They also emphasize the vast difference between what top Republicans, especially McCarthy, said behind closed doors, and how they downplayed and ignored the actions of their members in public. 

One of the most notable elements of these recordings is that McCarthy and the others explicitly identified several individuals by name. They focused mainly on Reps. Matt Gaetz (R-Fl.) and Mo Brooks (R-Al.) as the primary offenders.

In the audio, McCarthy can be heard flagging Gaetz right off the bat.

“Tension is too high. The country is too crazy,” he added. “I do not want to look back and think we caused something or we missed something and someone got hurt. I don’t want to play politics with any of that.” 

Specifically, McCarthy and the others talked about how Gaetz had gone on TV to attack multiple Republicans for being unsupportive of former President Donald Trump after Jan. 6. They particularly expressed concern over his targeting of Rep. Liz Cheney (R-Wy.), who was a member of the leadership team and had already been facing threats.

Others on the call also noted that Brooks had spoken at the rally before the insurrection, where he made incendiary remarks that many have viewed as direct calls to violence. McCarthy said the public comments from his members “have to stop,” adding he would call Gaetz and have others do the same to tell him that this “is serious shit” and “to cut this out.”

Rep. Steve Scalise (R-La.), the second-ranking House Republican, asserted at one point that Gaetz’s actions were “potentially illegal.” 

“Well, he’s putting people in jeopardy, and he doesn’t need to be doing this,” McCarthy responded. “We saw what people would do in the Capitol, you know, and these people came prepared with rope, with everything else.”

Republicans on the call also mentioned incendiary remarks from other members, including Reps. Louie Gohmert (R-Tx.), Barry Moore (R-Al.), and Lauren Boebert (R-Co.). Cheney pointed to Boebert as a security risk, noting she had tweeted out incredibly sensitive information about the movements of top leaders like House Speaker Nancy Pelosi (D-Ca.) during the attack on the Capitol.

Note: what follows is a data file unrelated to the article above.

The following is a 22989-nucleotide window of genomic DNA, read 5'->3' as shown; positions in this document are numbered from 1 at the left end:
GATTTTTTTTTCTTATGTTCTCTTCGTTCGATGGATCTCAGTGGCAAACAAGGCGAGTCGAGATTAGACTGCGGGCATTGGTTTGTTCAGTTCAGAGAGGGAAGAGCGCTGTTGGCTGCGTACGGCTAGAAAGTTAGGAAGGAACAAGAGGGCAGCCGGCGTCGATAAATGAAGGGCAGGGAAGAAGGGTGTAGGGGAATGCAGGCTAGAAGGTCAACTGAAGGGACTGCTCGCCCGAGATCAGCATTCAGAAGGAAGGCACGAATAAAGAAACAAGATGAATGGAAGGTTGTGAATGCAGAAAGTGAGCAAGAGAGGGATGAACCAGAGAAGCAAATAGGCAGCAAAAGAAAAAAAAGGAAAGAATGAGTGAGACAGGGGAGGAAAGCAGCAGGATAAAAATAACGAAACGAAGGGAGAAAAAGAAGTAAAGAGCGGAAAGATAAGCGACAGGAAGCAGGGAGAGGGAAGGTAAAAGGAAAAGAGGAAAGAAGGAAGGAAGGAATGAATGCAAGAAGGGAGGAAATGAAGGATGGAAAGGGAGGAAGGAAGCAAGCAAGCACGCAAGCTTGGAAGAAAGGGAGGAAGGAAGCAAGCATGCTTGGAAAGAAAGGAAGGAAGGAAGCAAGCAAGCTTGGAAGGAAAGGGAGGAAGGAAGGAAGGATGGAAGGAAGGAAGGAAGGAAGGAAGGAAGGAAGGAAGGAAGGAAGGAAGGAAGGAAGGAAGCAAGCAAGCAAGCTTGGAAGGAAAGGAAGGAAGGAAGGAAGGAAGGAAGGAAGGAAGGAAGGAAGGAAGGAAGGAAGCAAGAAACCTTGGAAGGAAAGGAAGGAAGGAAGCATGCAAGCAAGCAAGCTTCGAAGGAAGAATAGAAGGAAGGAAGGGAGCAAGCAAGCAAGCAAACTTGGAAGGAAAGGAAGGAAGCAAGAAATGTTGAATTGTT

“Our members have got to start paying attention to what they say, too, and you can’t put up with that shit,” McCarthy added later. “Can’t they take their Twitter accounts away, too?”

McCarthy in Hot Water

The newly published recordings also come just days after The Times reported that McCarthy had told members on a call after the insurrection that he would urge Trump to resign.

McCarthy initially called the reporting “totally false and wrong,” but shortly after his denial, The Times received permission from their source to publish audio where he can be heard saying precisely that.

McCarthy, for his part, has tried to spin the situation, claiming that his remarks were still true because he never actually followed through on the plan to call Trump. 

Still, the situation prompted widespread backlash from the far-right faction of the Republican party. 

Multiple people expressed hesitancy about their support for McCarthy as Speaker of the House if Republicans take control of the chamber in the midterm elections. Some said they could not trust him.

Speaking on his show Tuesday, Foxs News host Tucker Carlson called McCarthy “a puppet of the Democratic Party.”

Gaetz also responded with ire, tweeting out a statement in which he referred to the call as “sniveling” and said of McCarthy and Scalise: “This is the behavior of weak men, not leaders.”

Other members mentioned in the call, however, appeared to brush it off. In a statement to Axios, Moore claimed that the story was engineered by “RINOS” (Republicans in Name Only), and that “Republicans will be more united than ever after taking back the House this November.”

It currently remains unclear whether these revelations with pose any long-term threat to McCarthy, but if Trump is any indication of the far-right party line, the House leader may be in the clear.

After The Times published the audio of McCarthy saying Trump should resign, the former president told The Wall Street Journal that the relationship between the two men was untroubled.

“I think it’s all a big compliment, frankly,” he added. “They realized they were wrong and supported me.”

See what others are saying: (The New York Times) (Axios) (The Washington Post)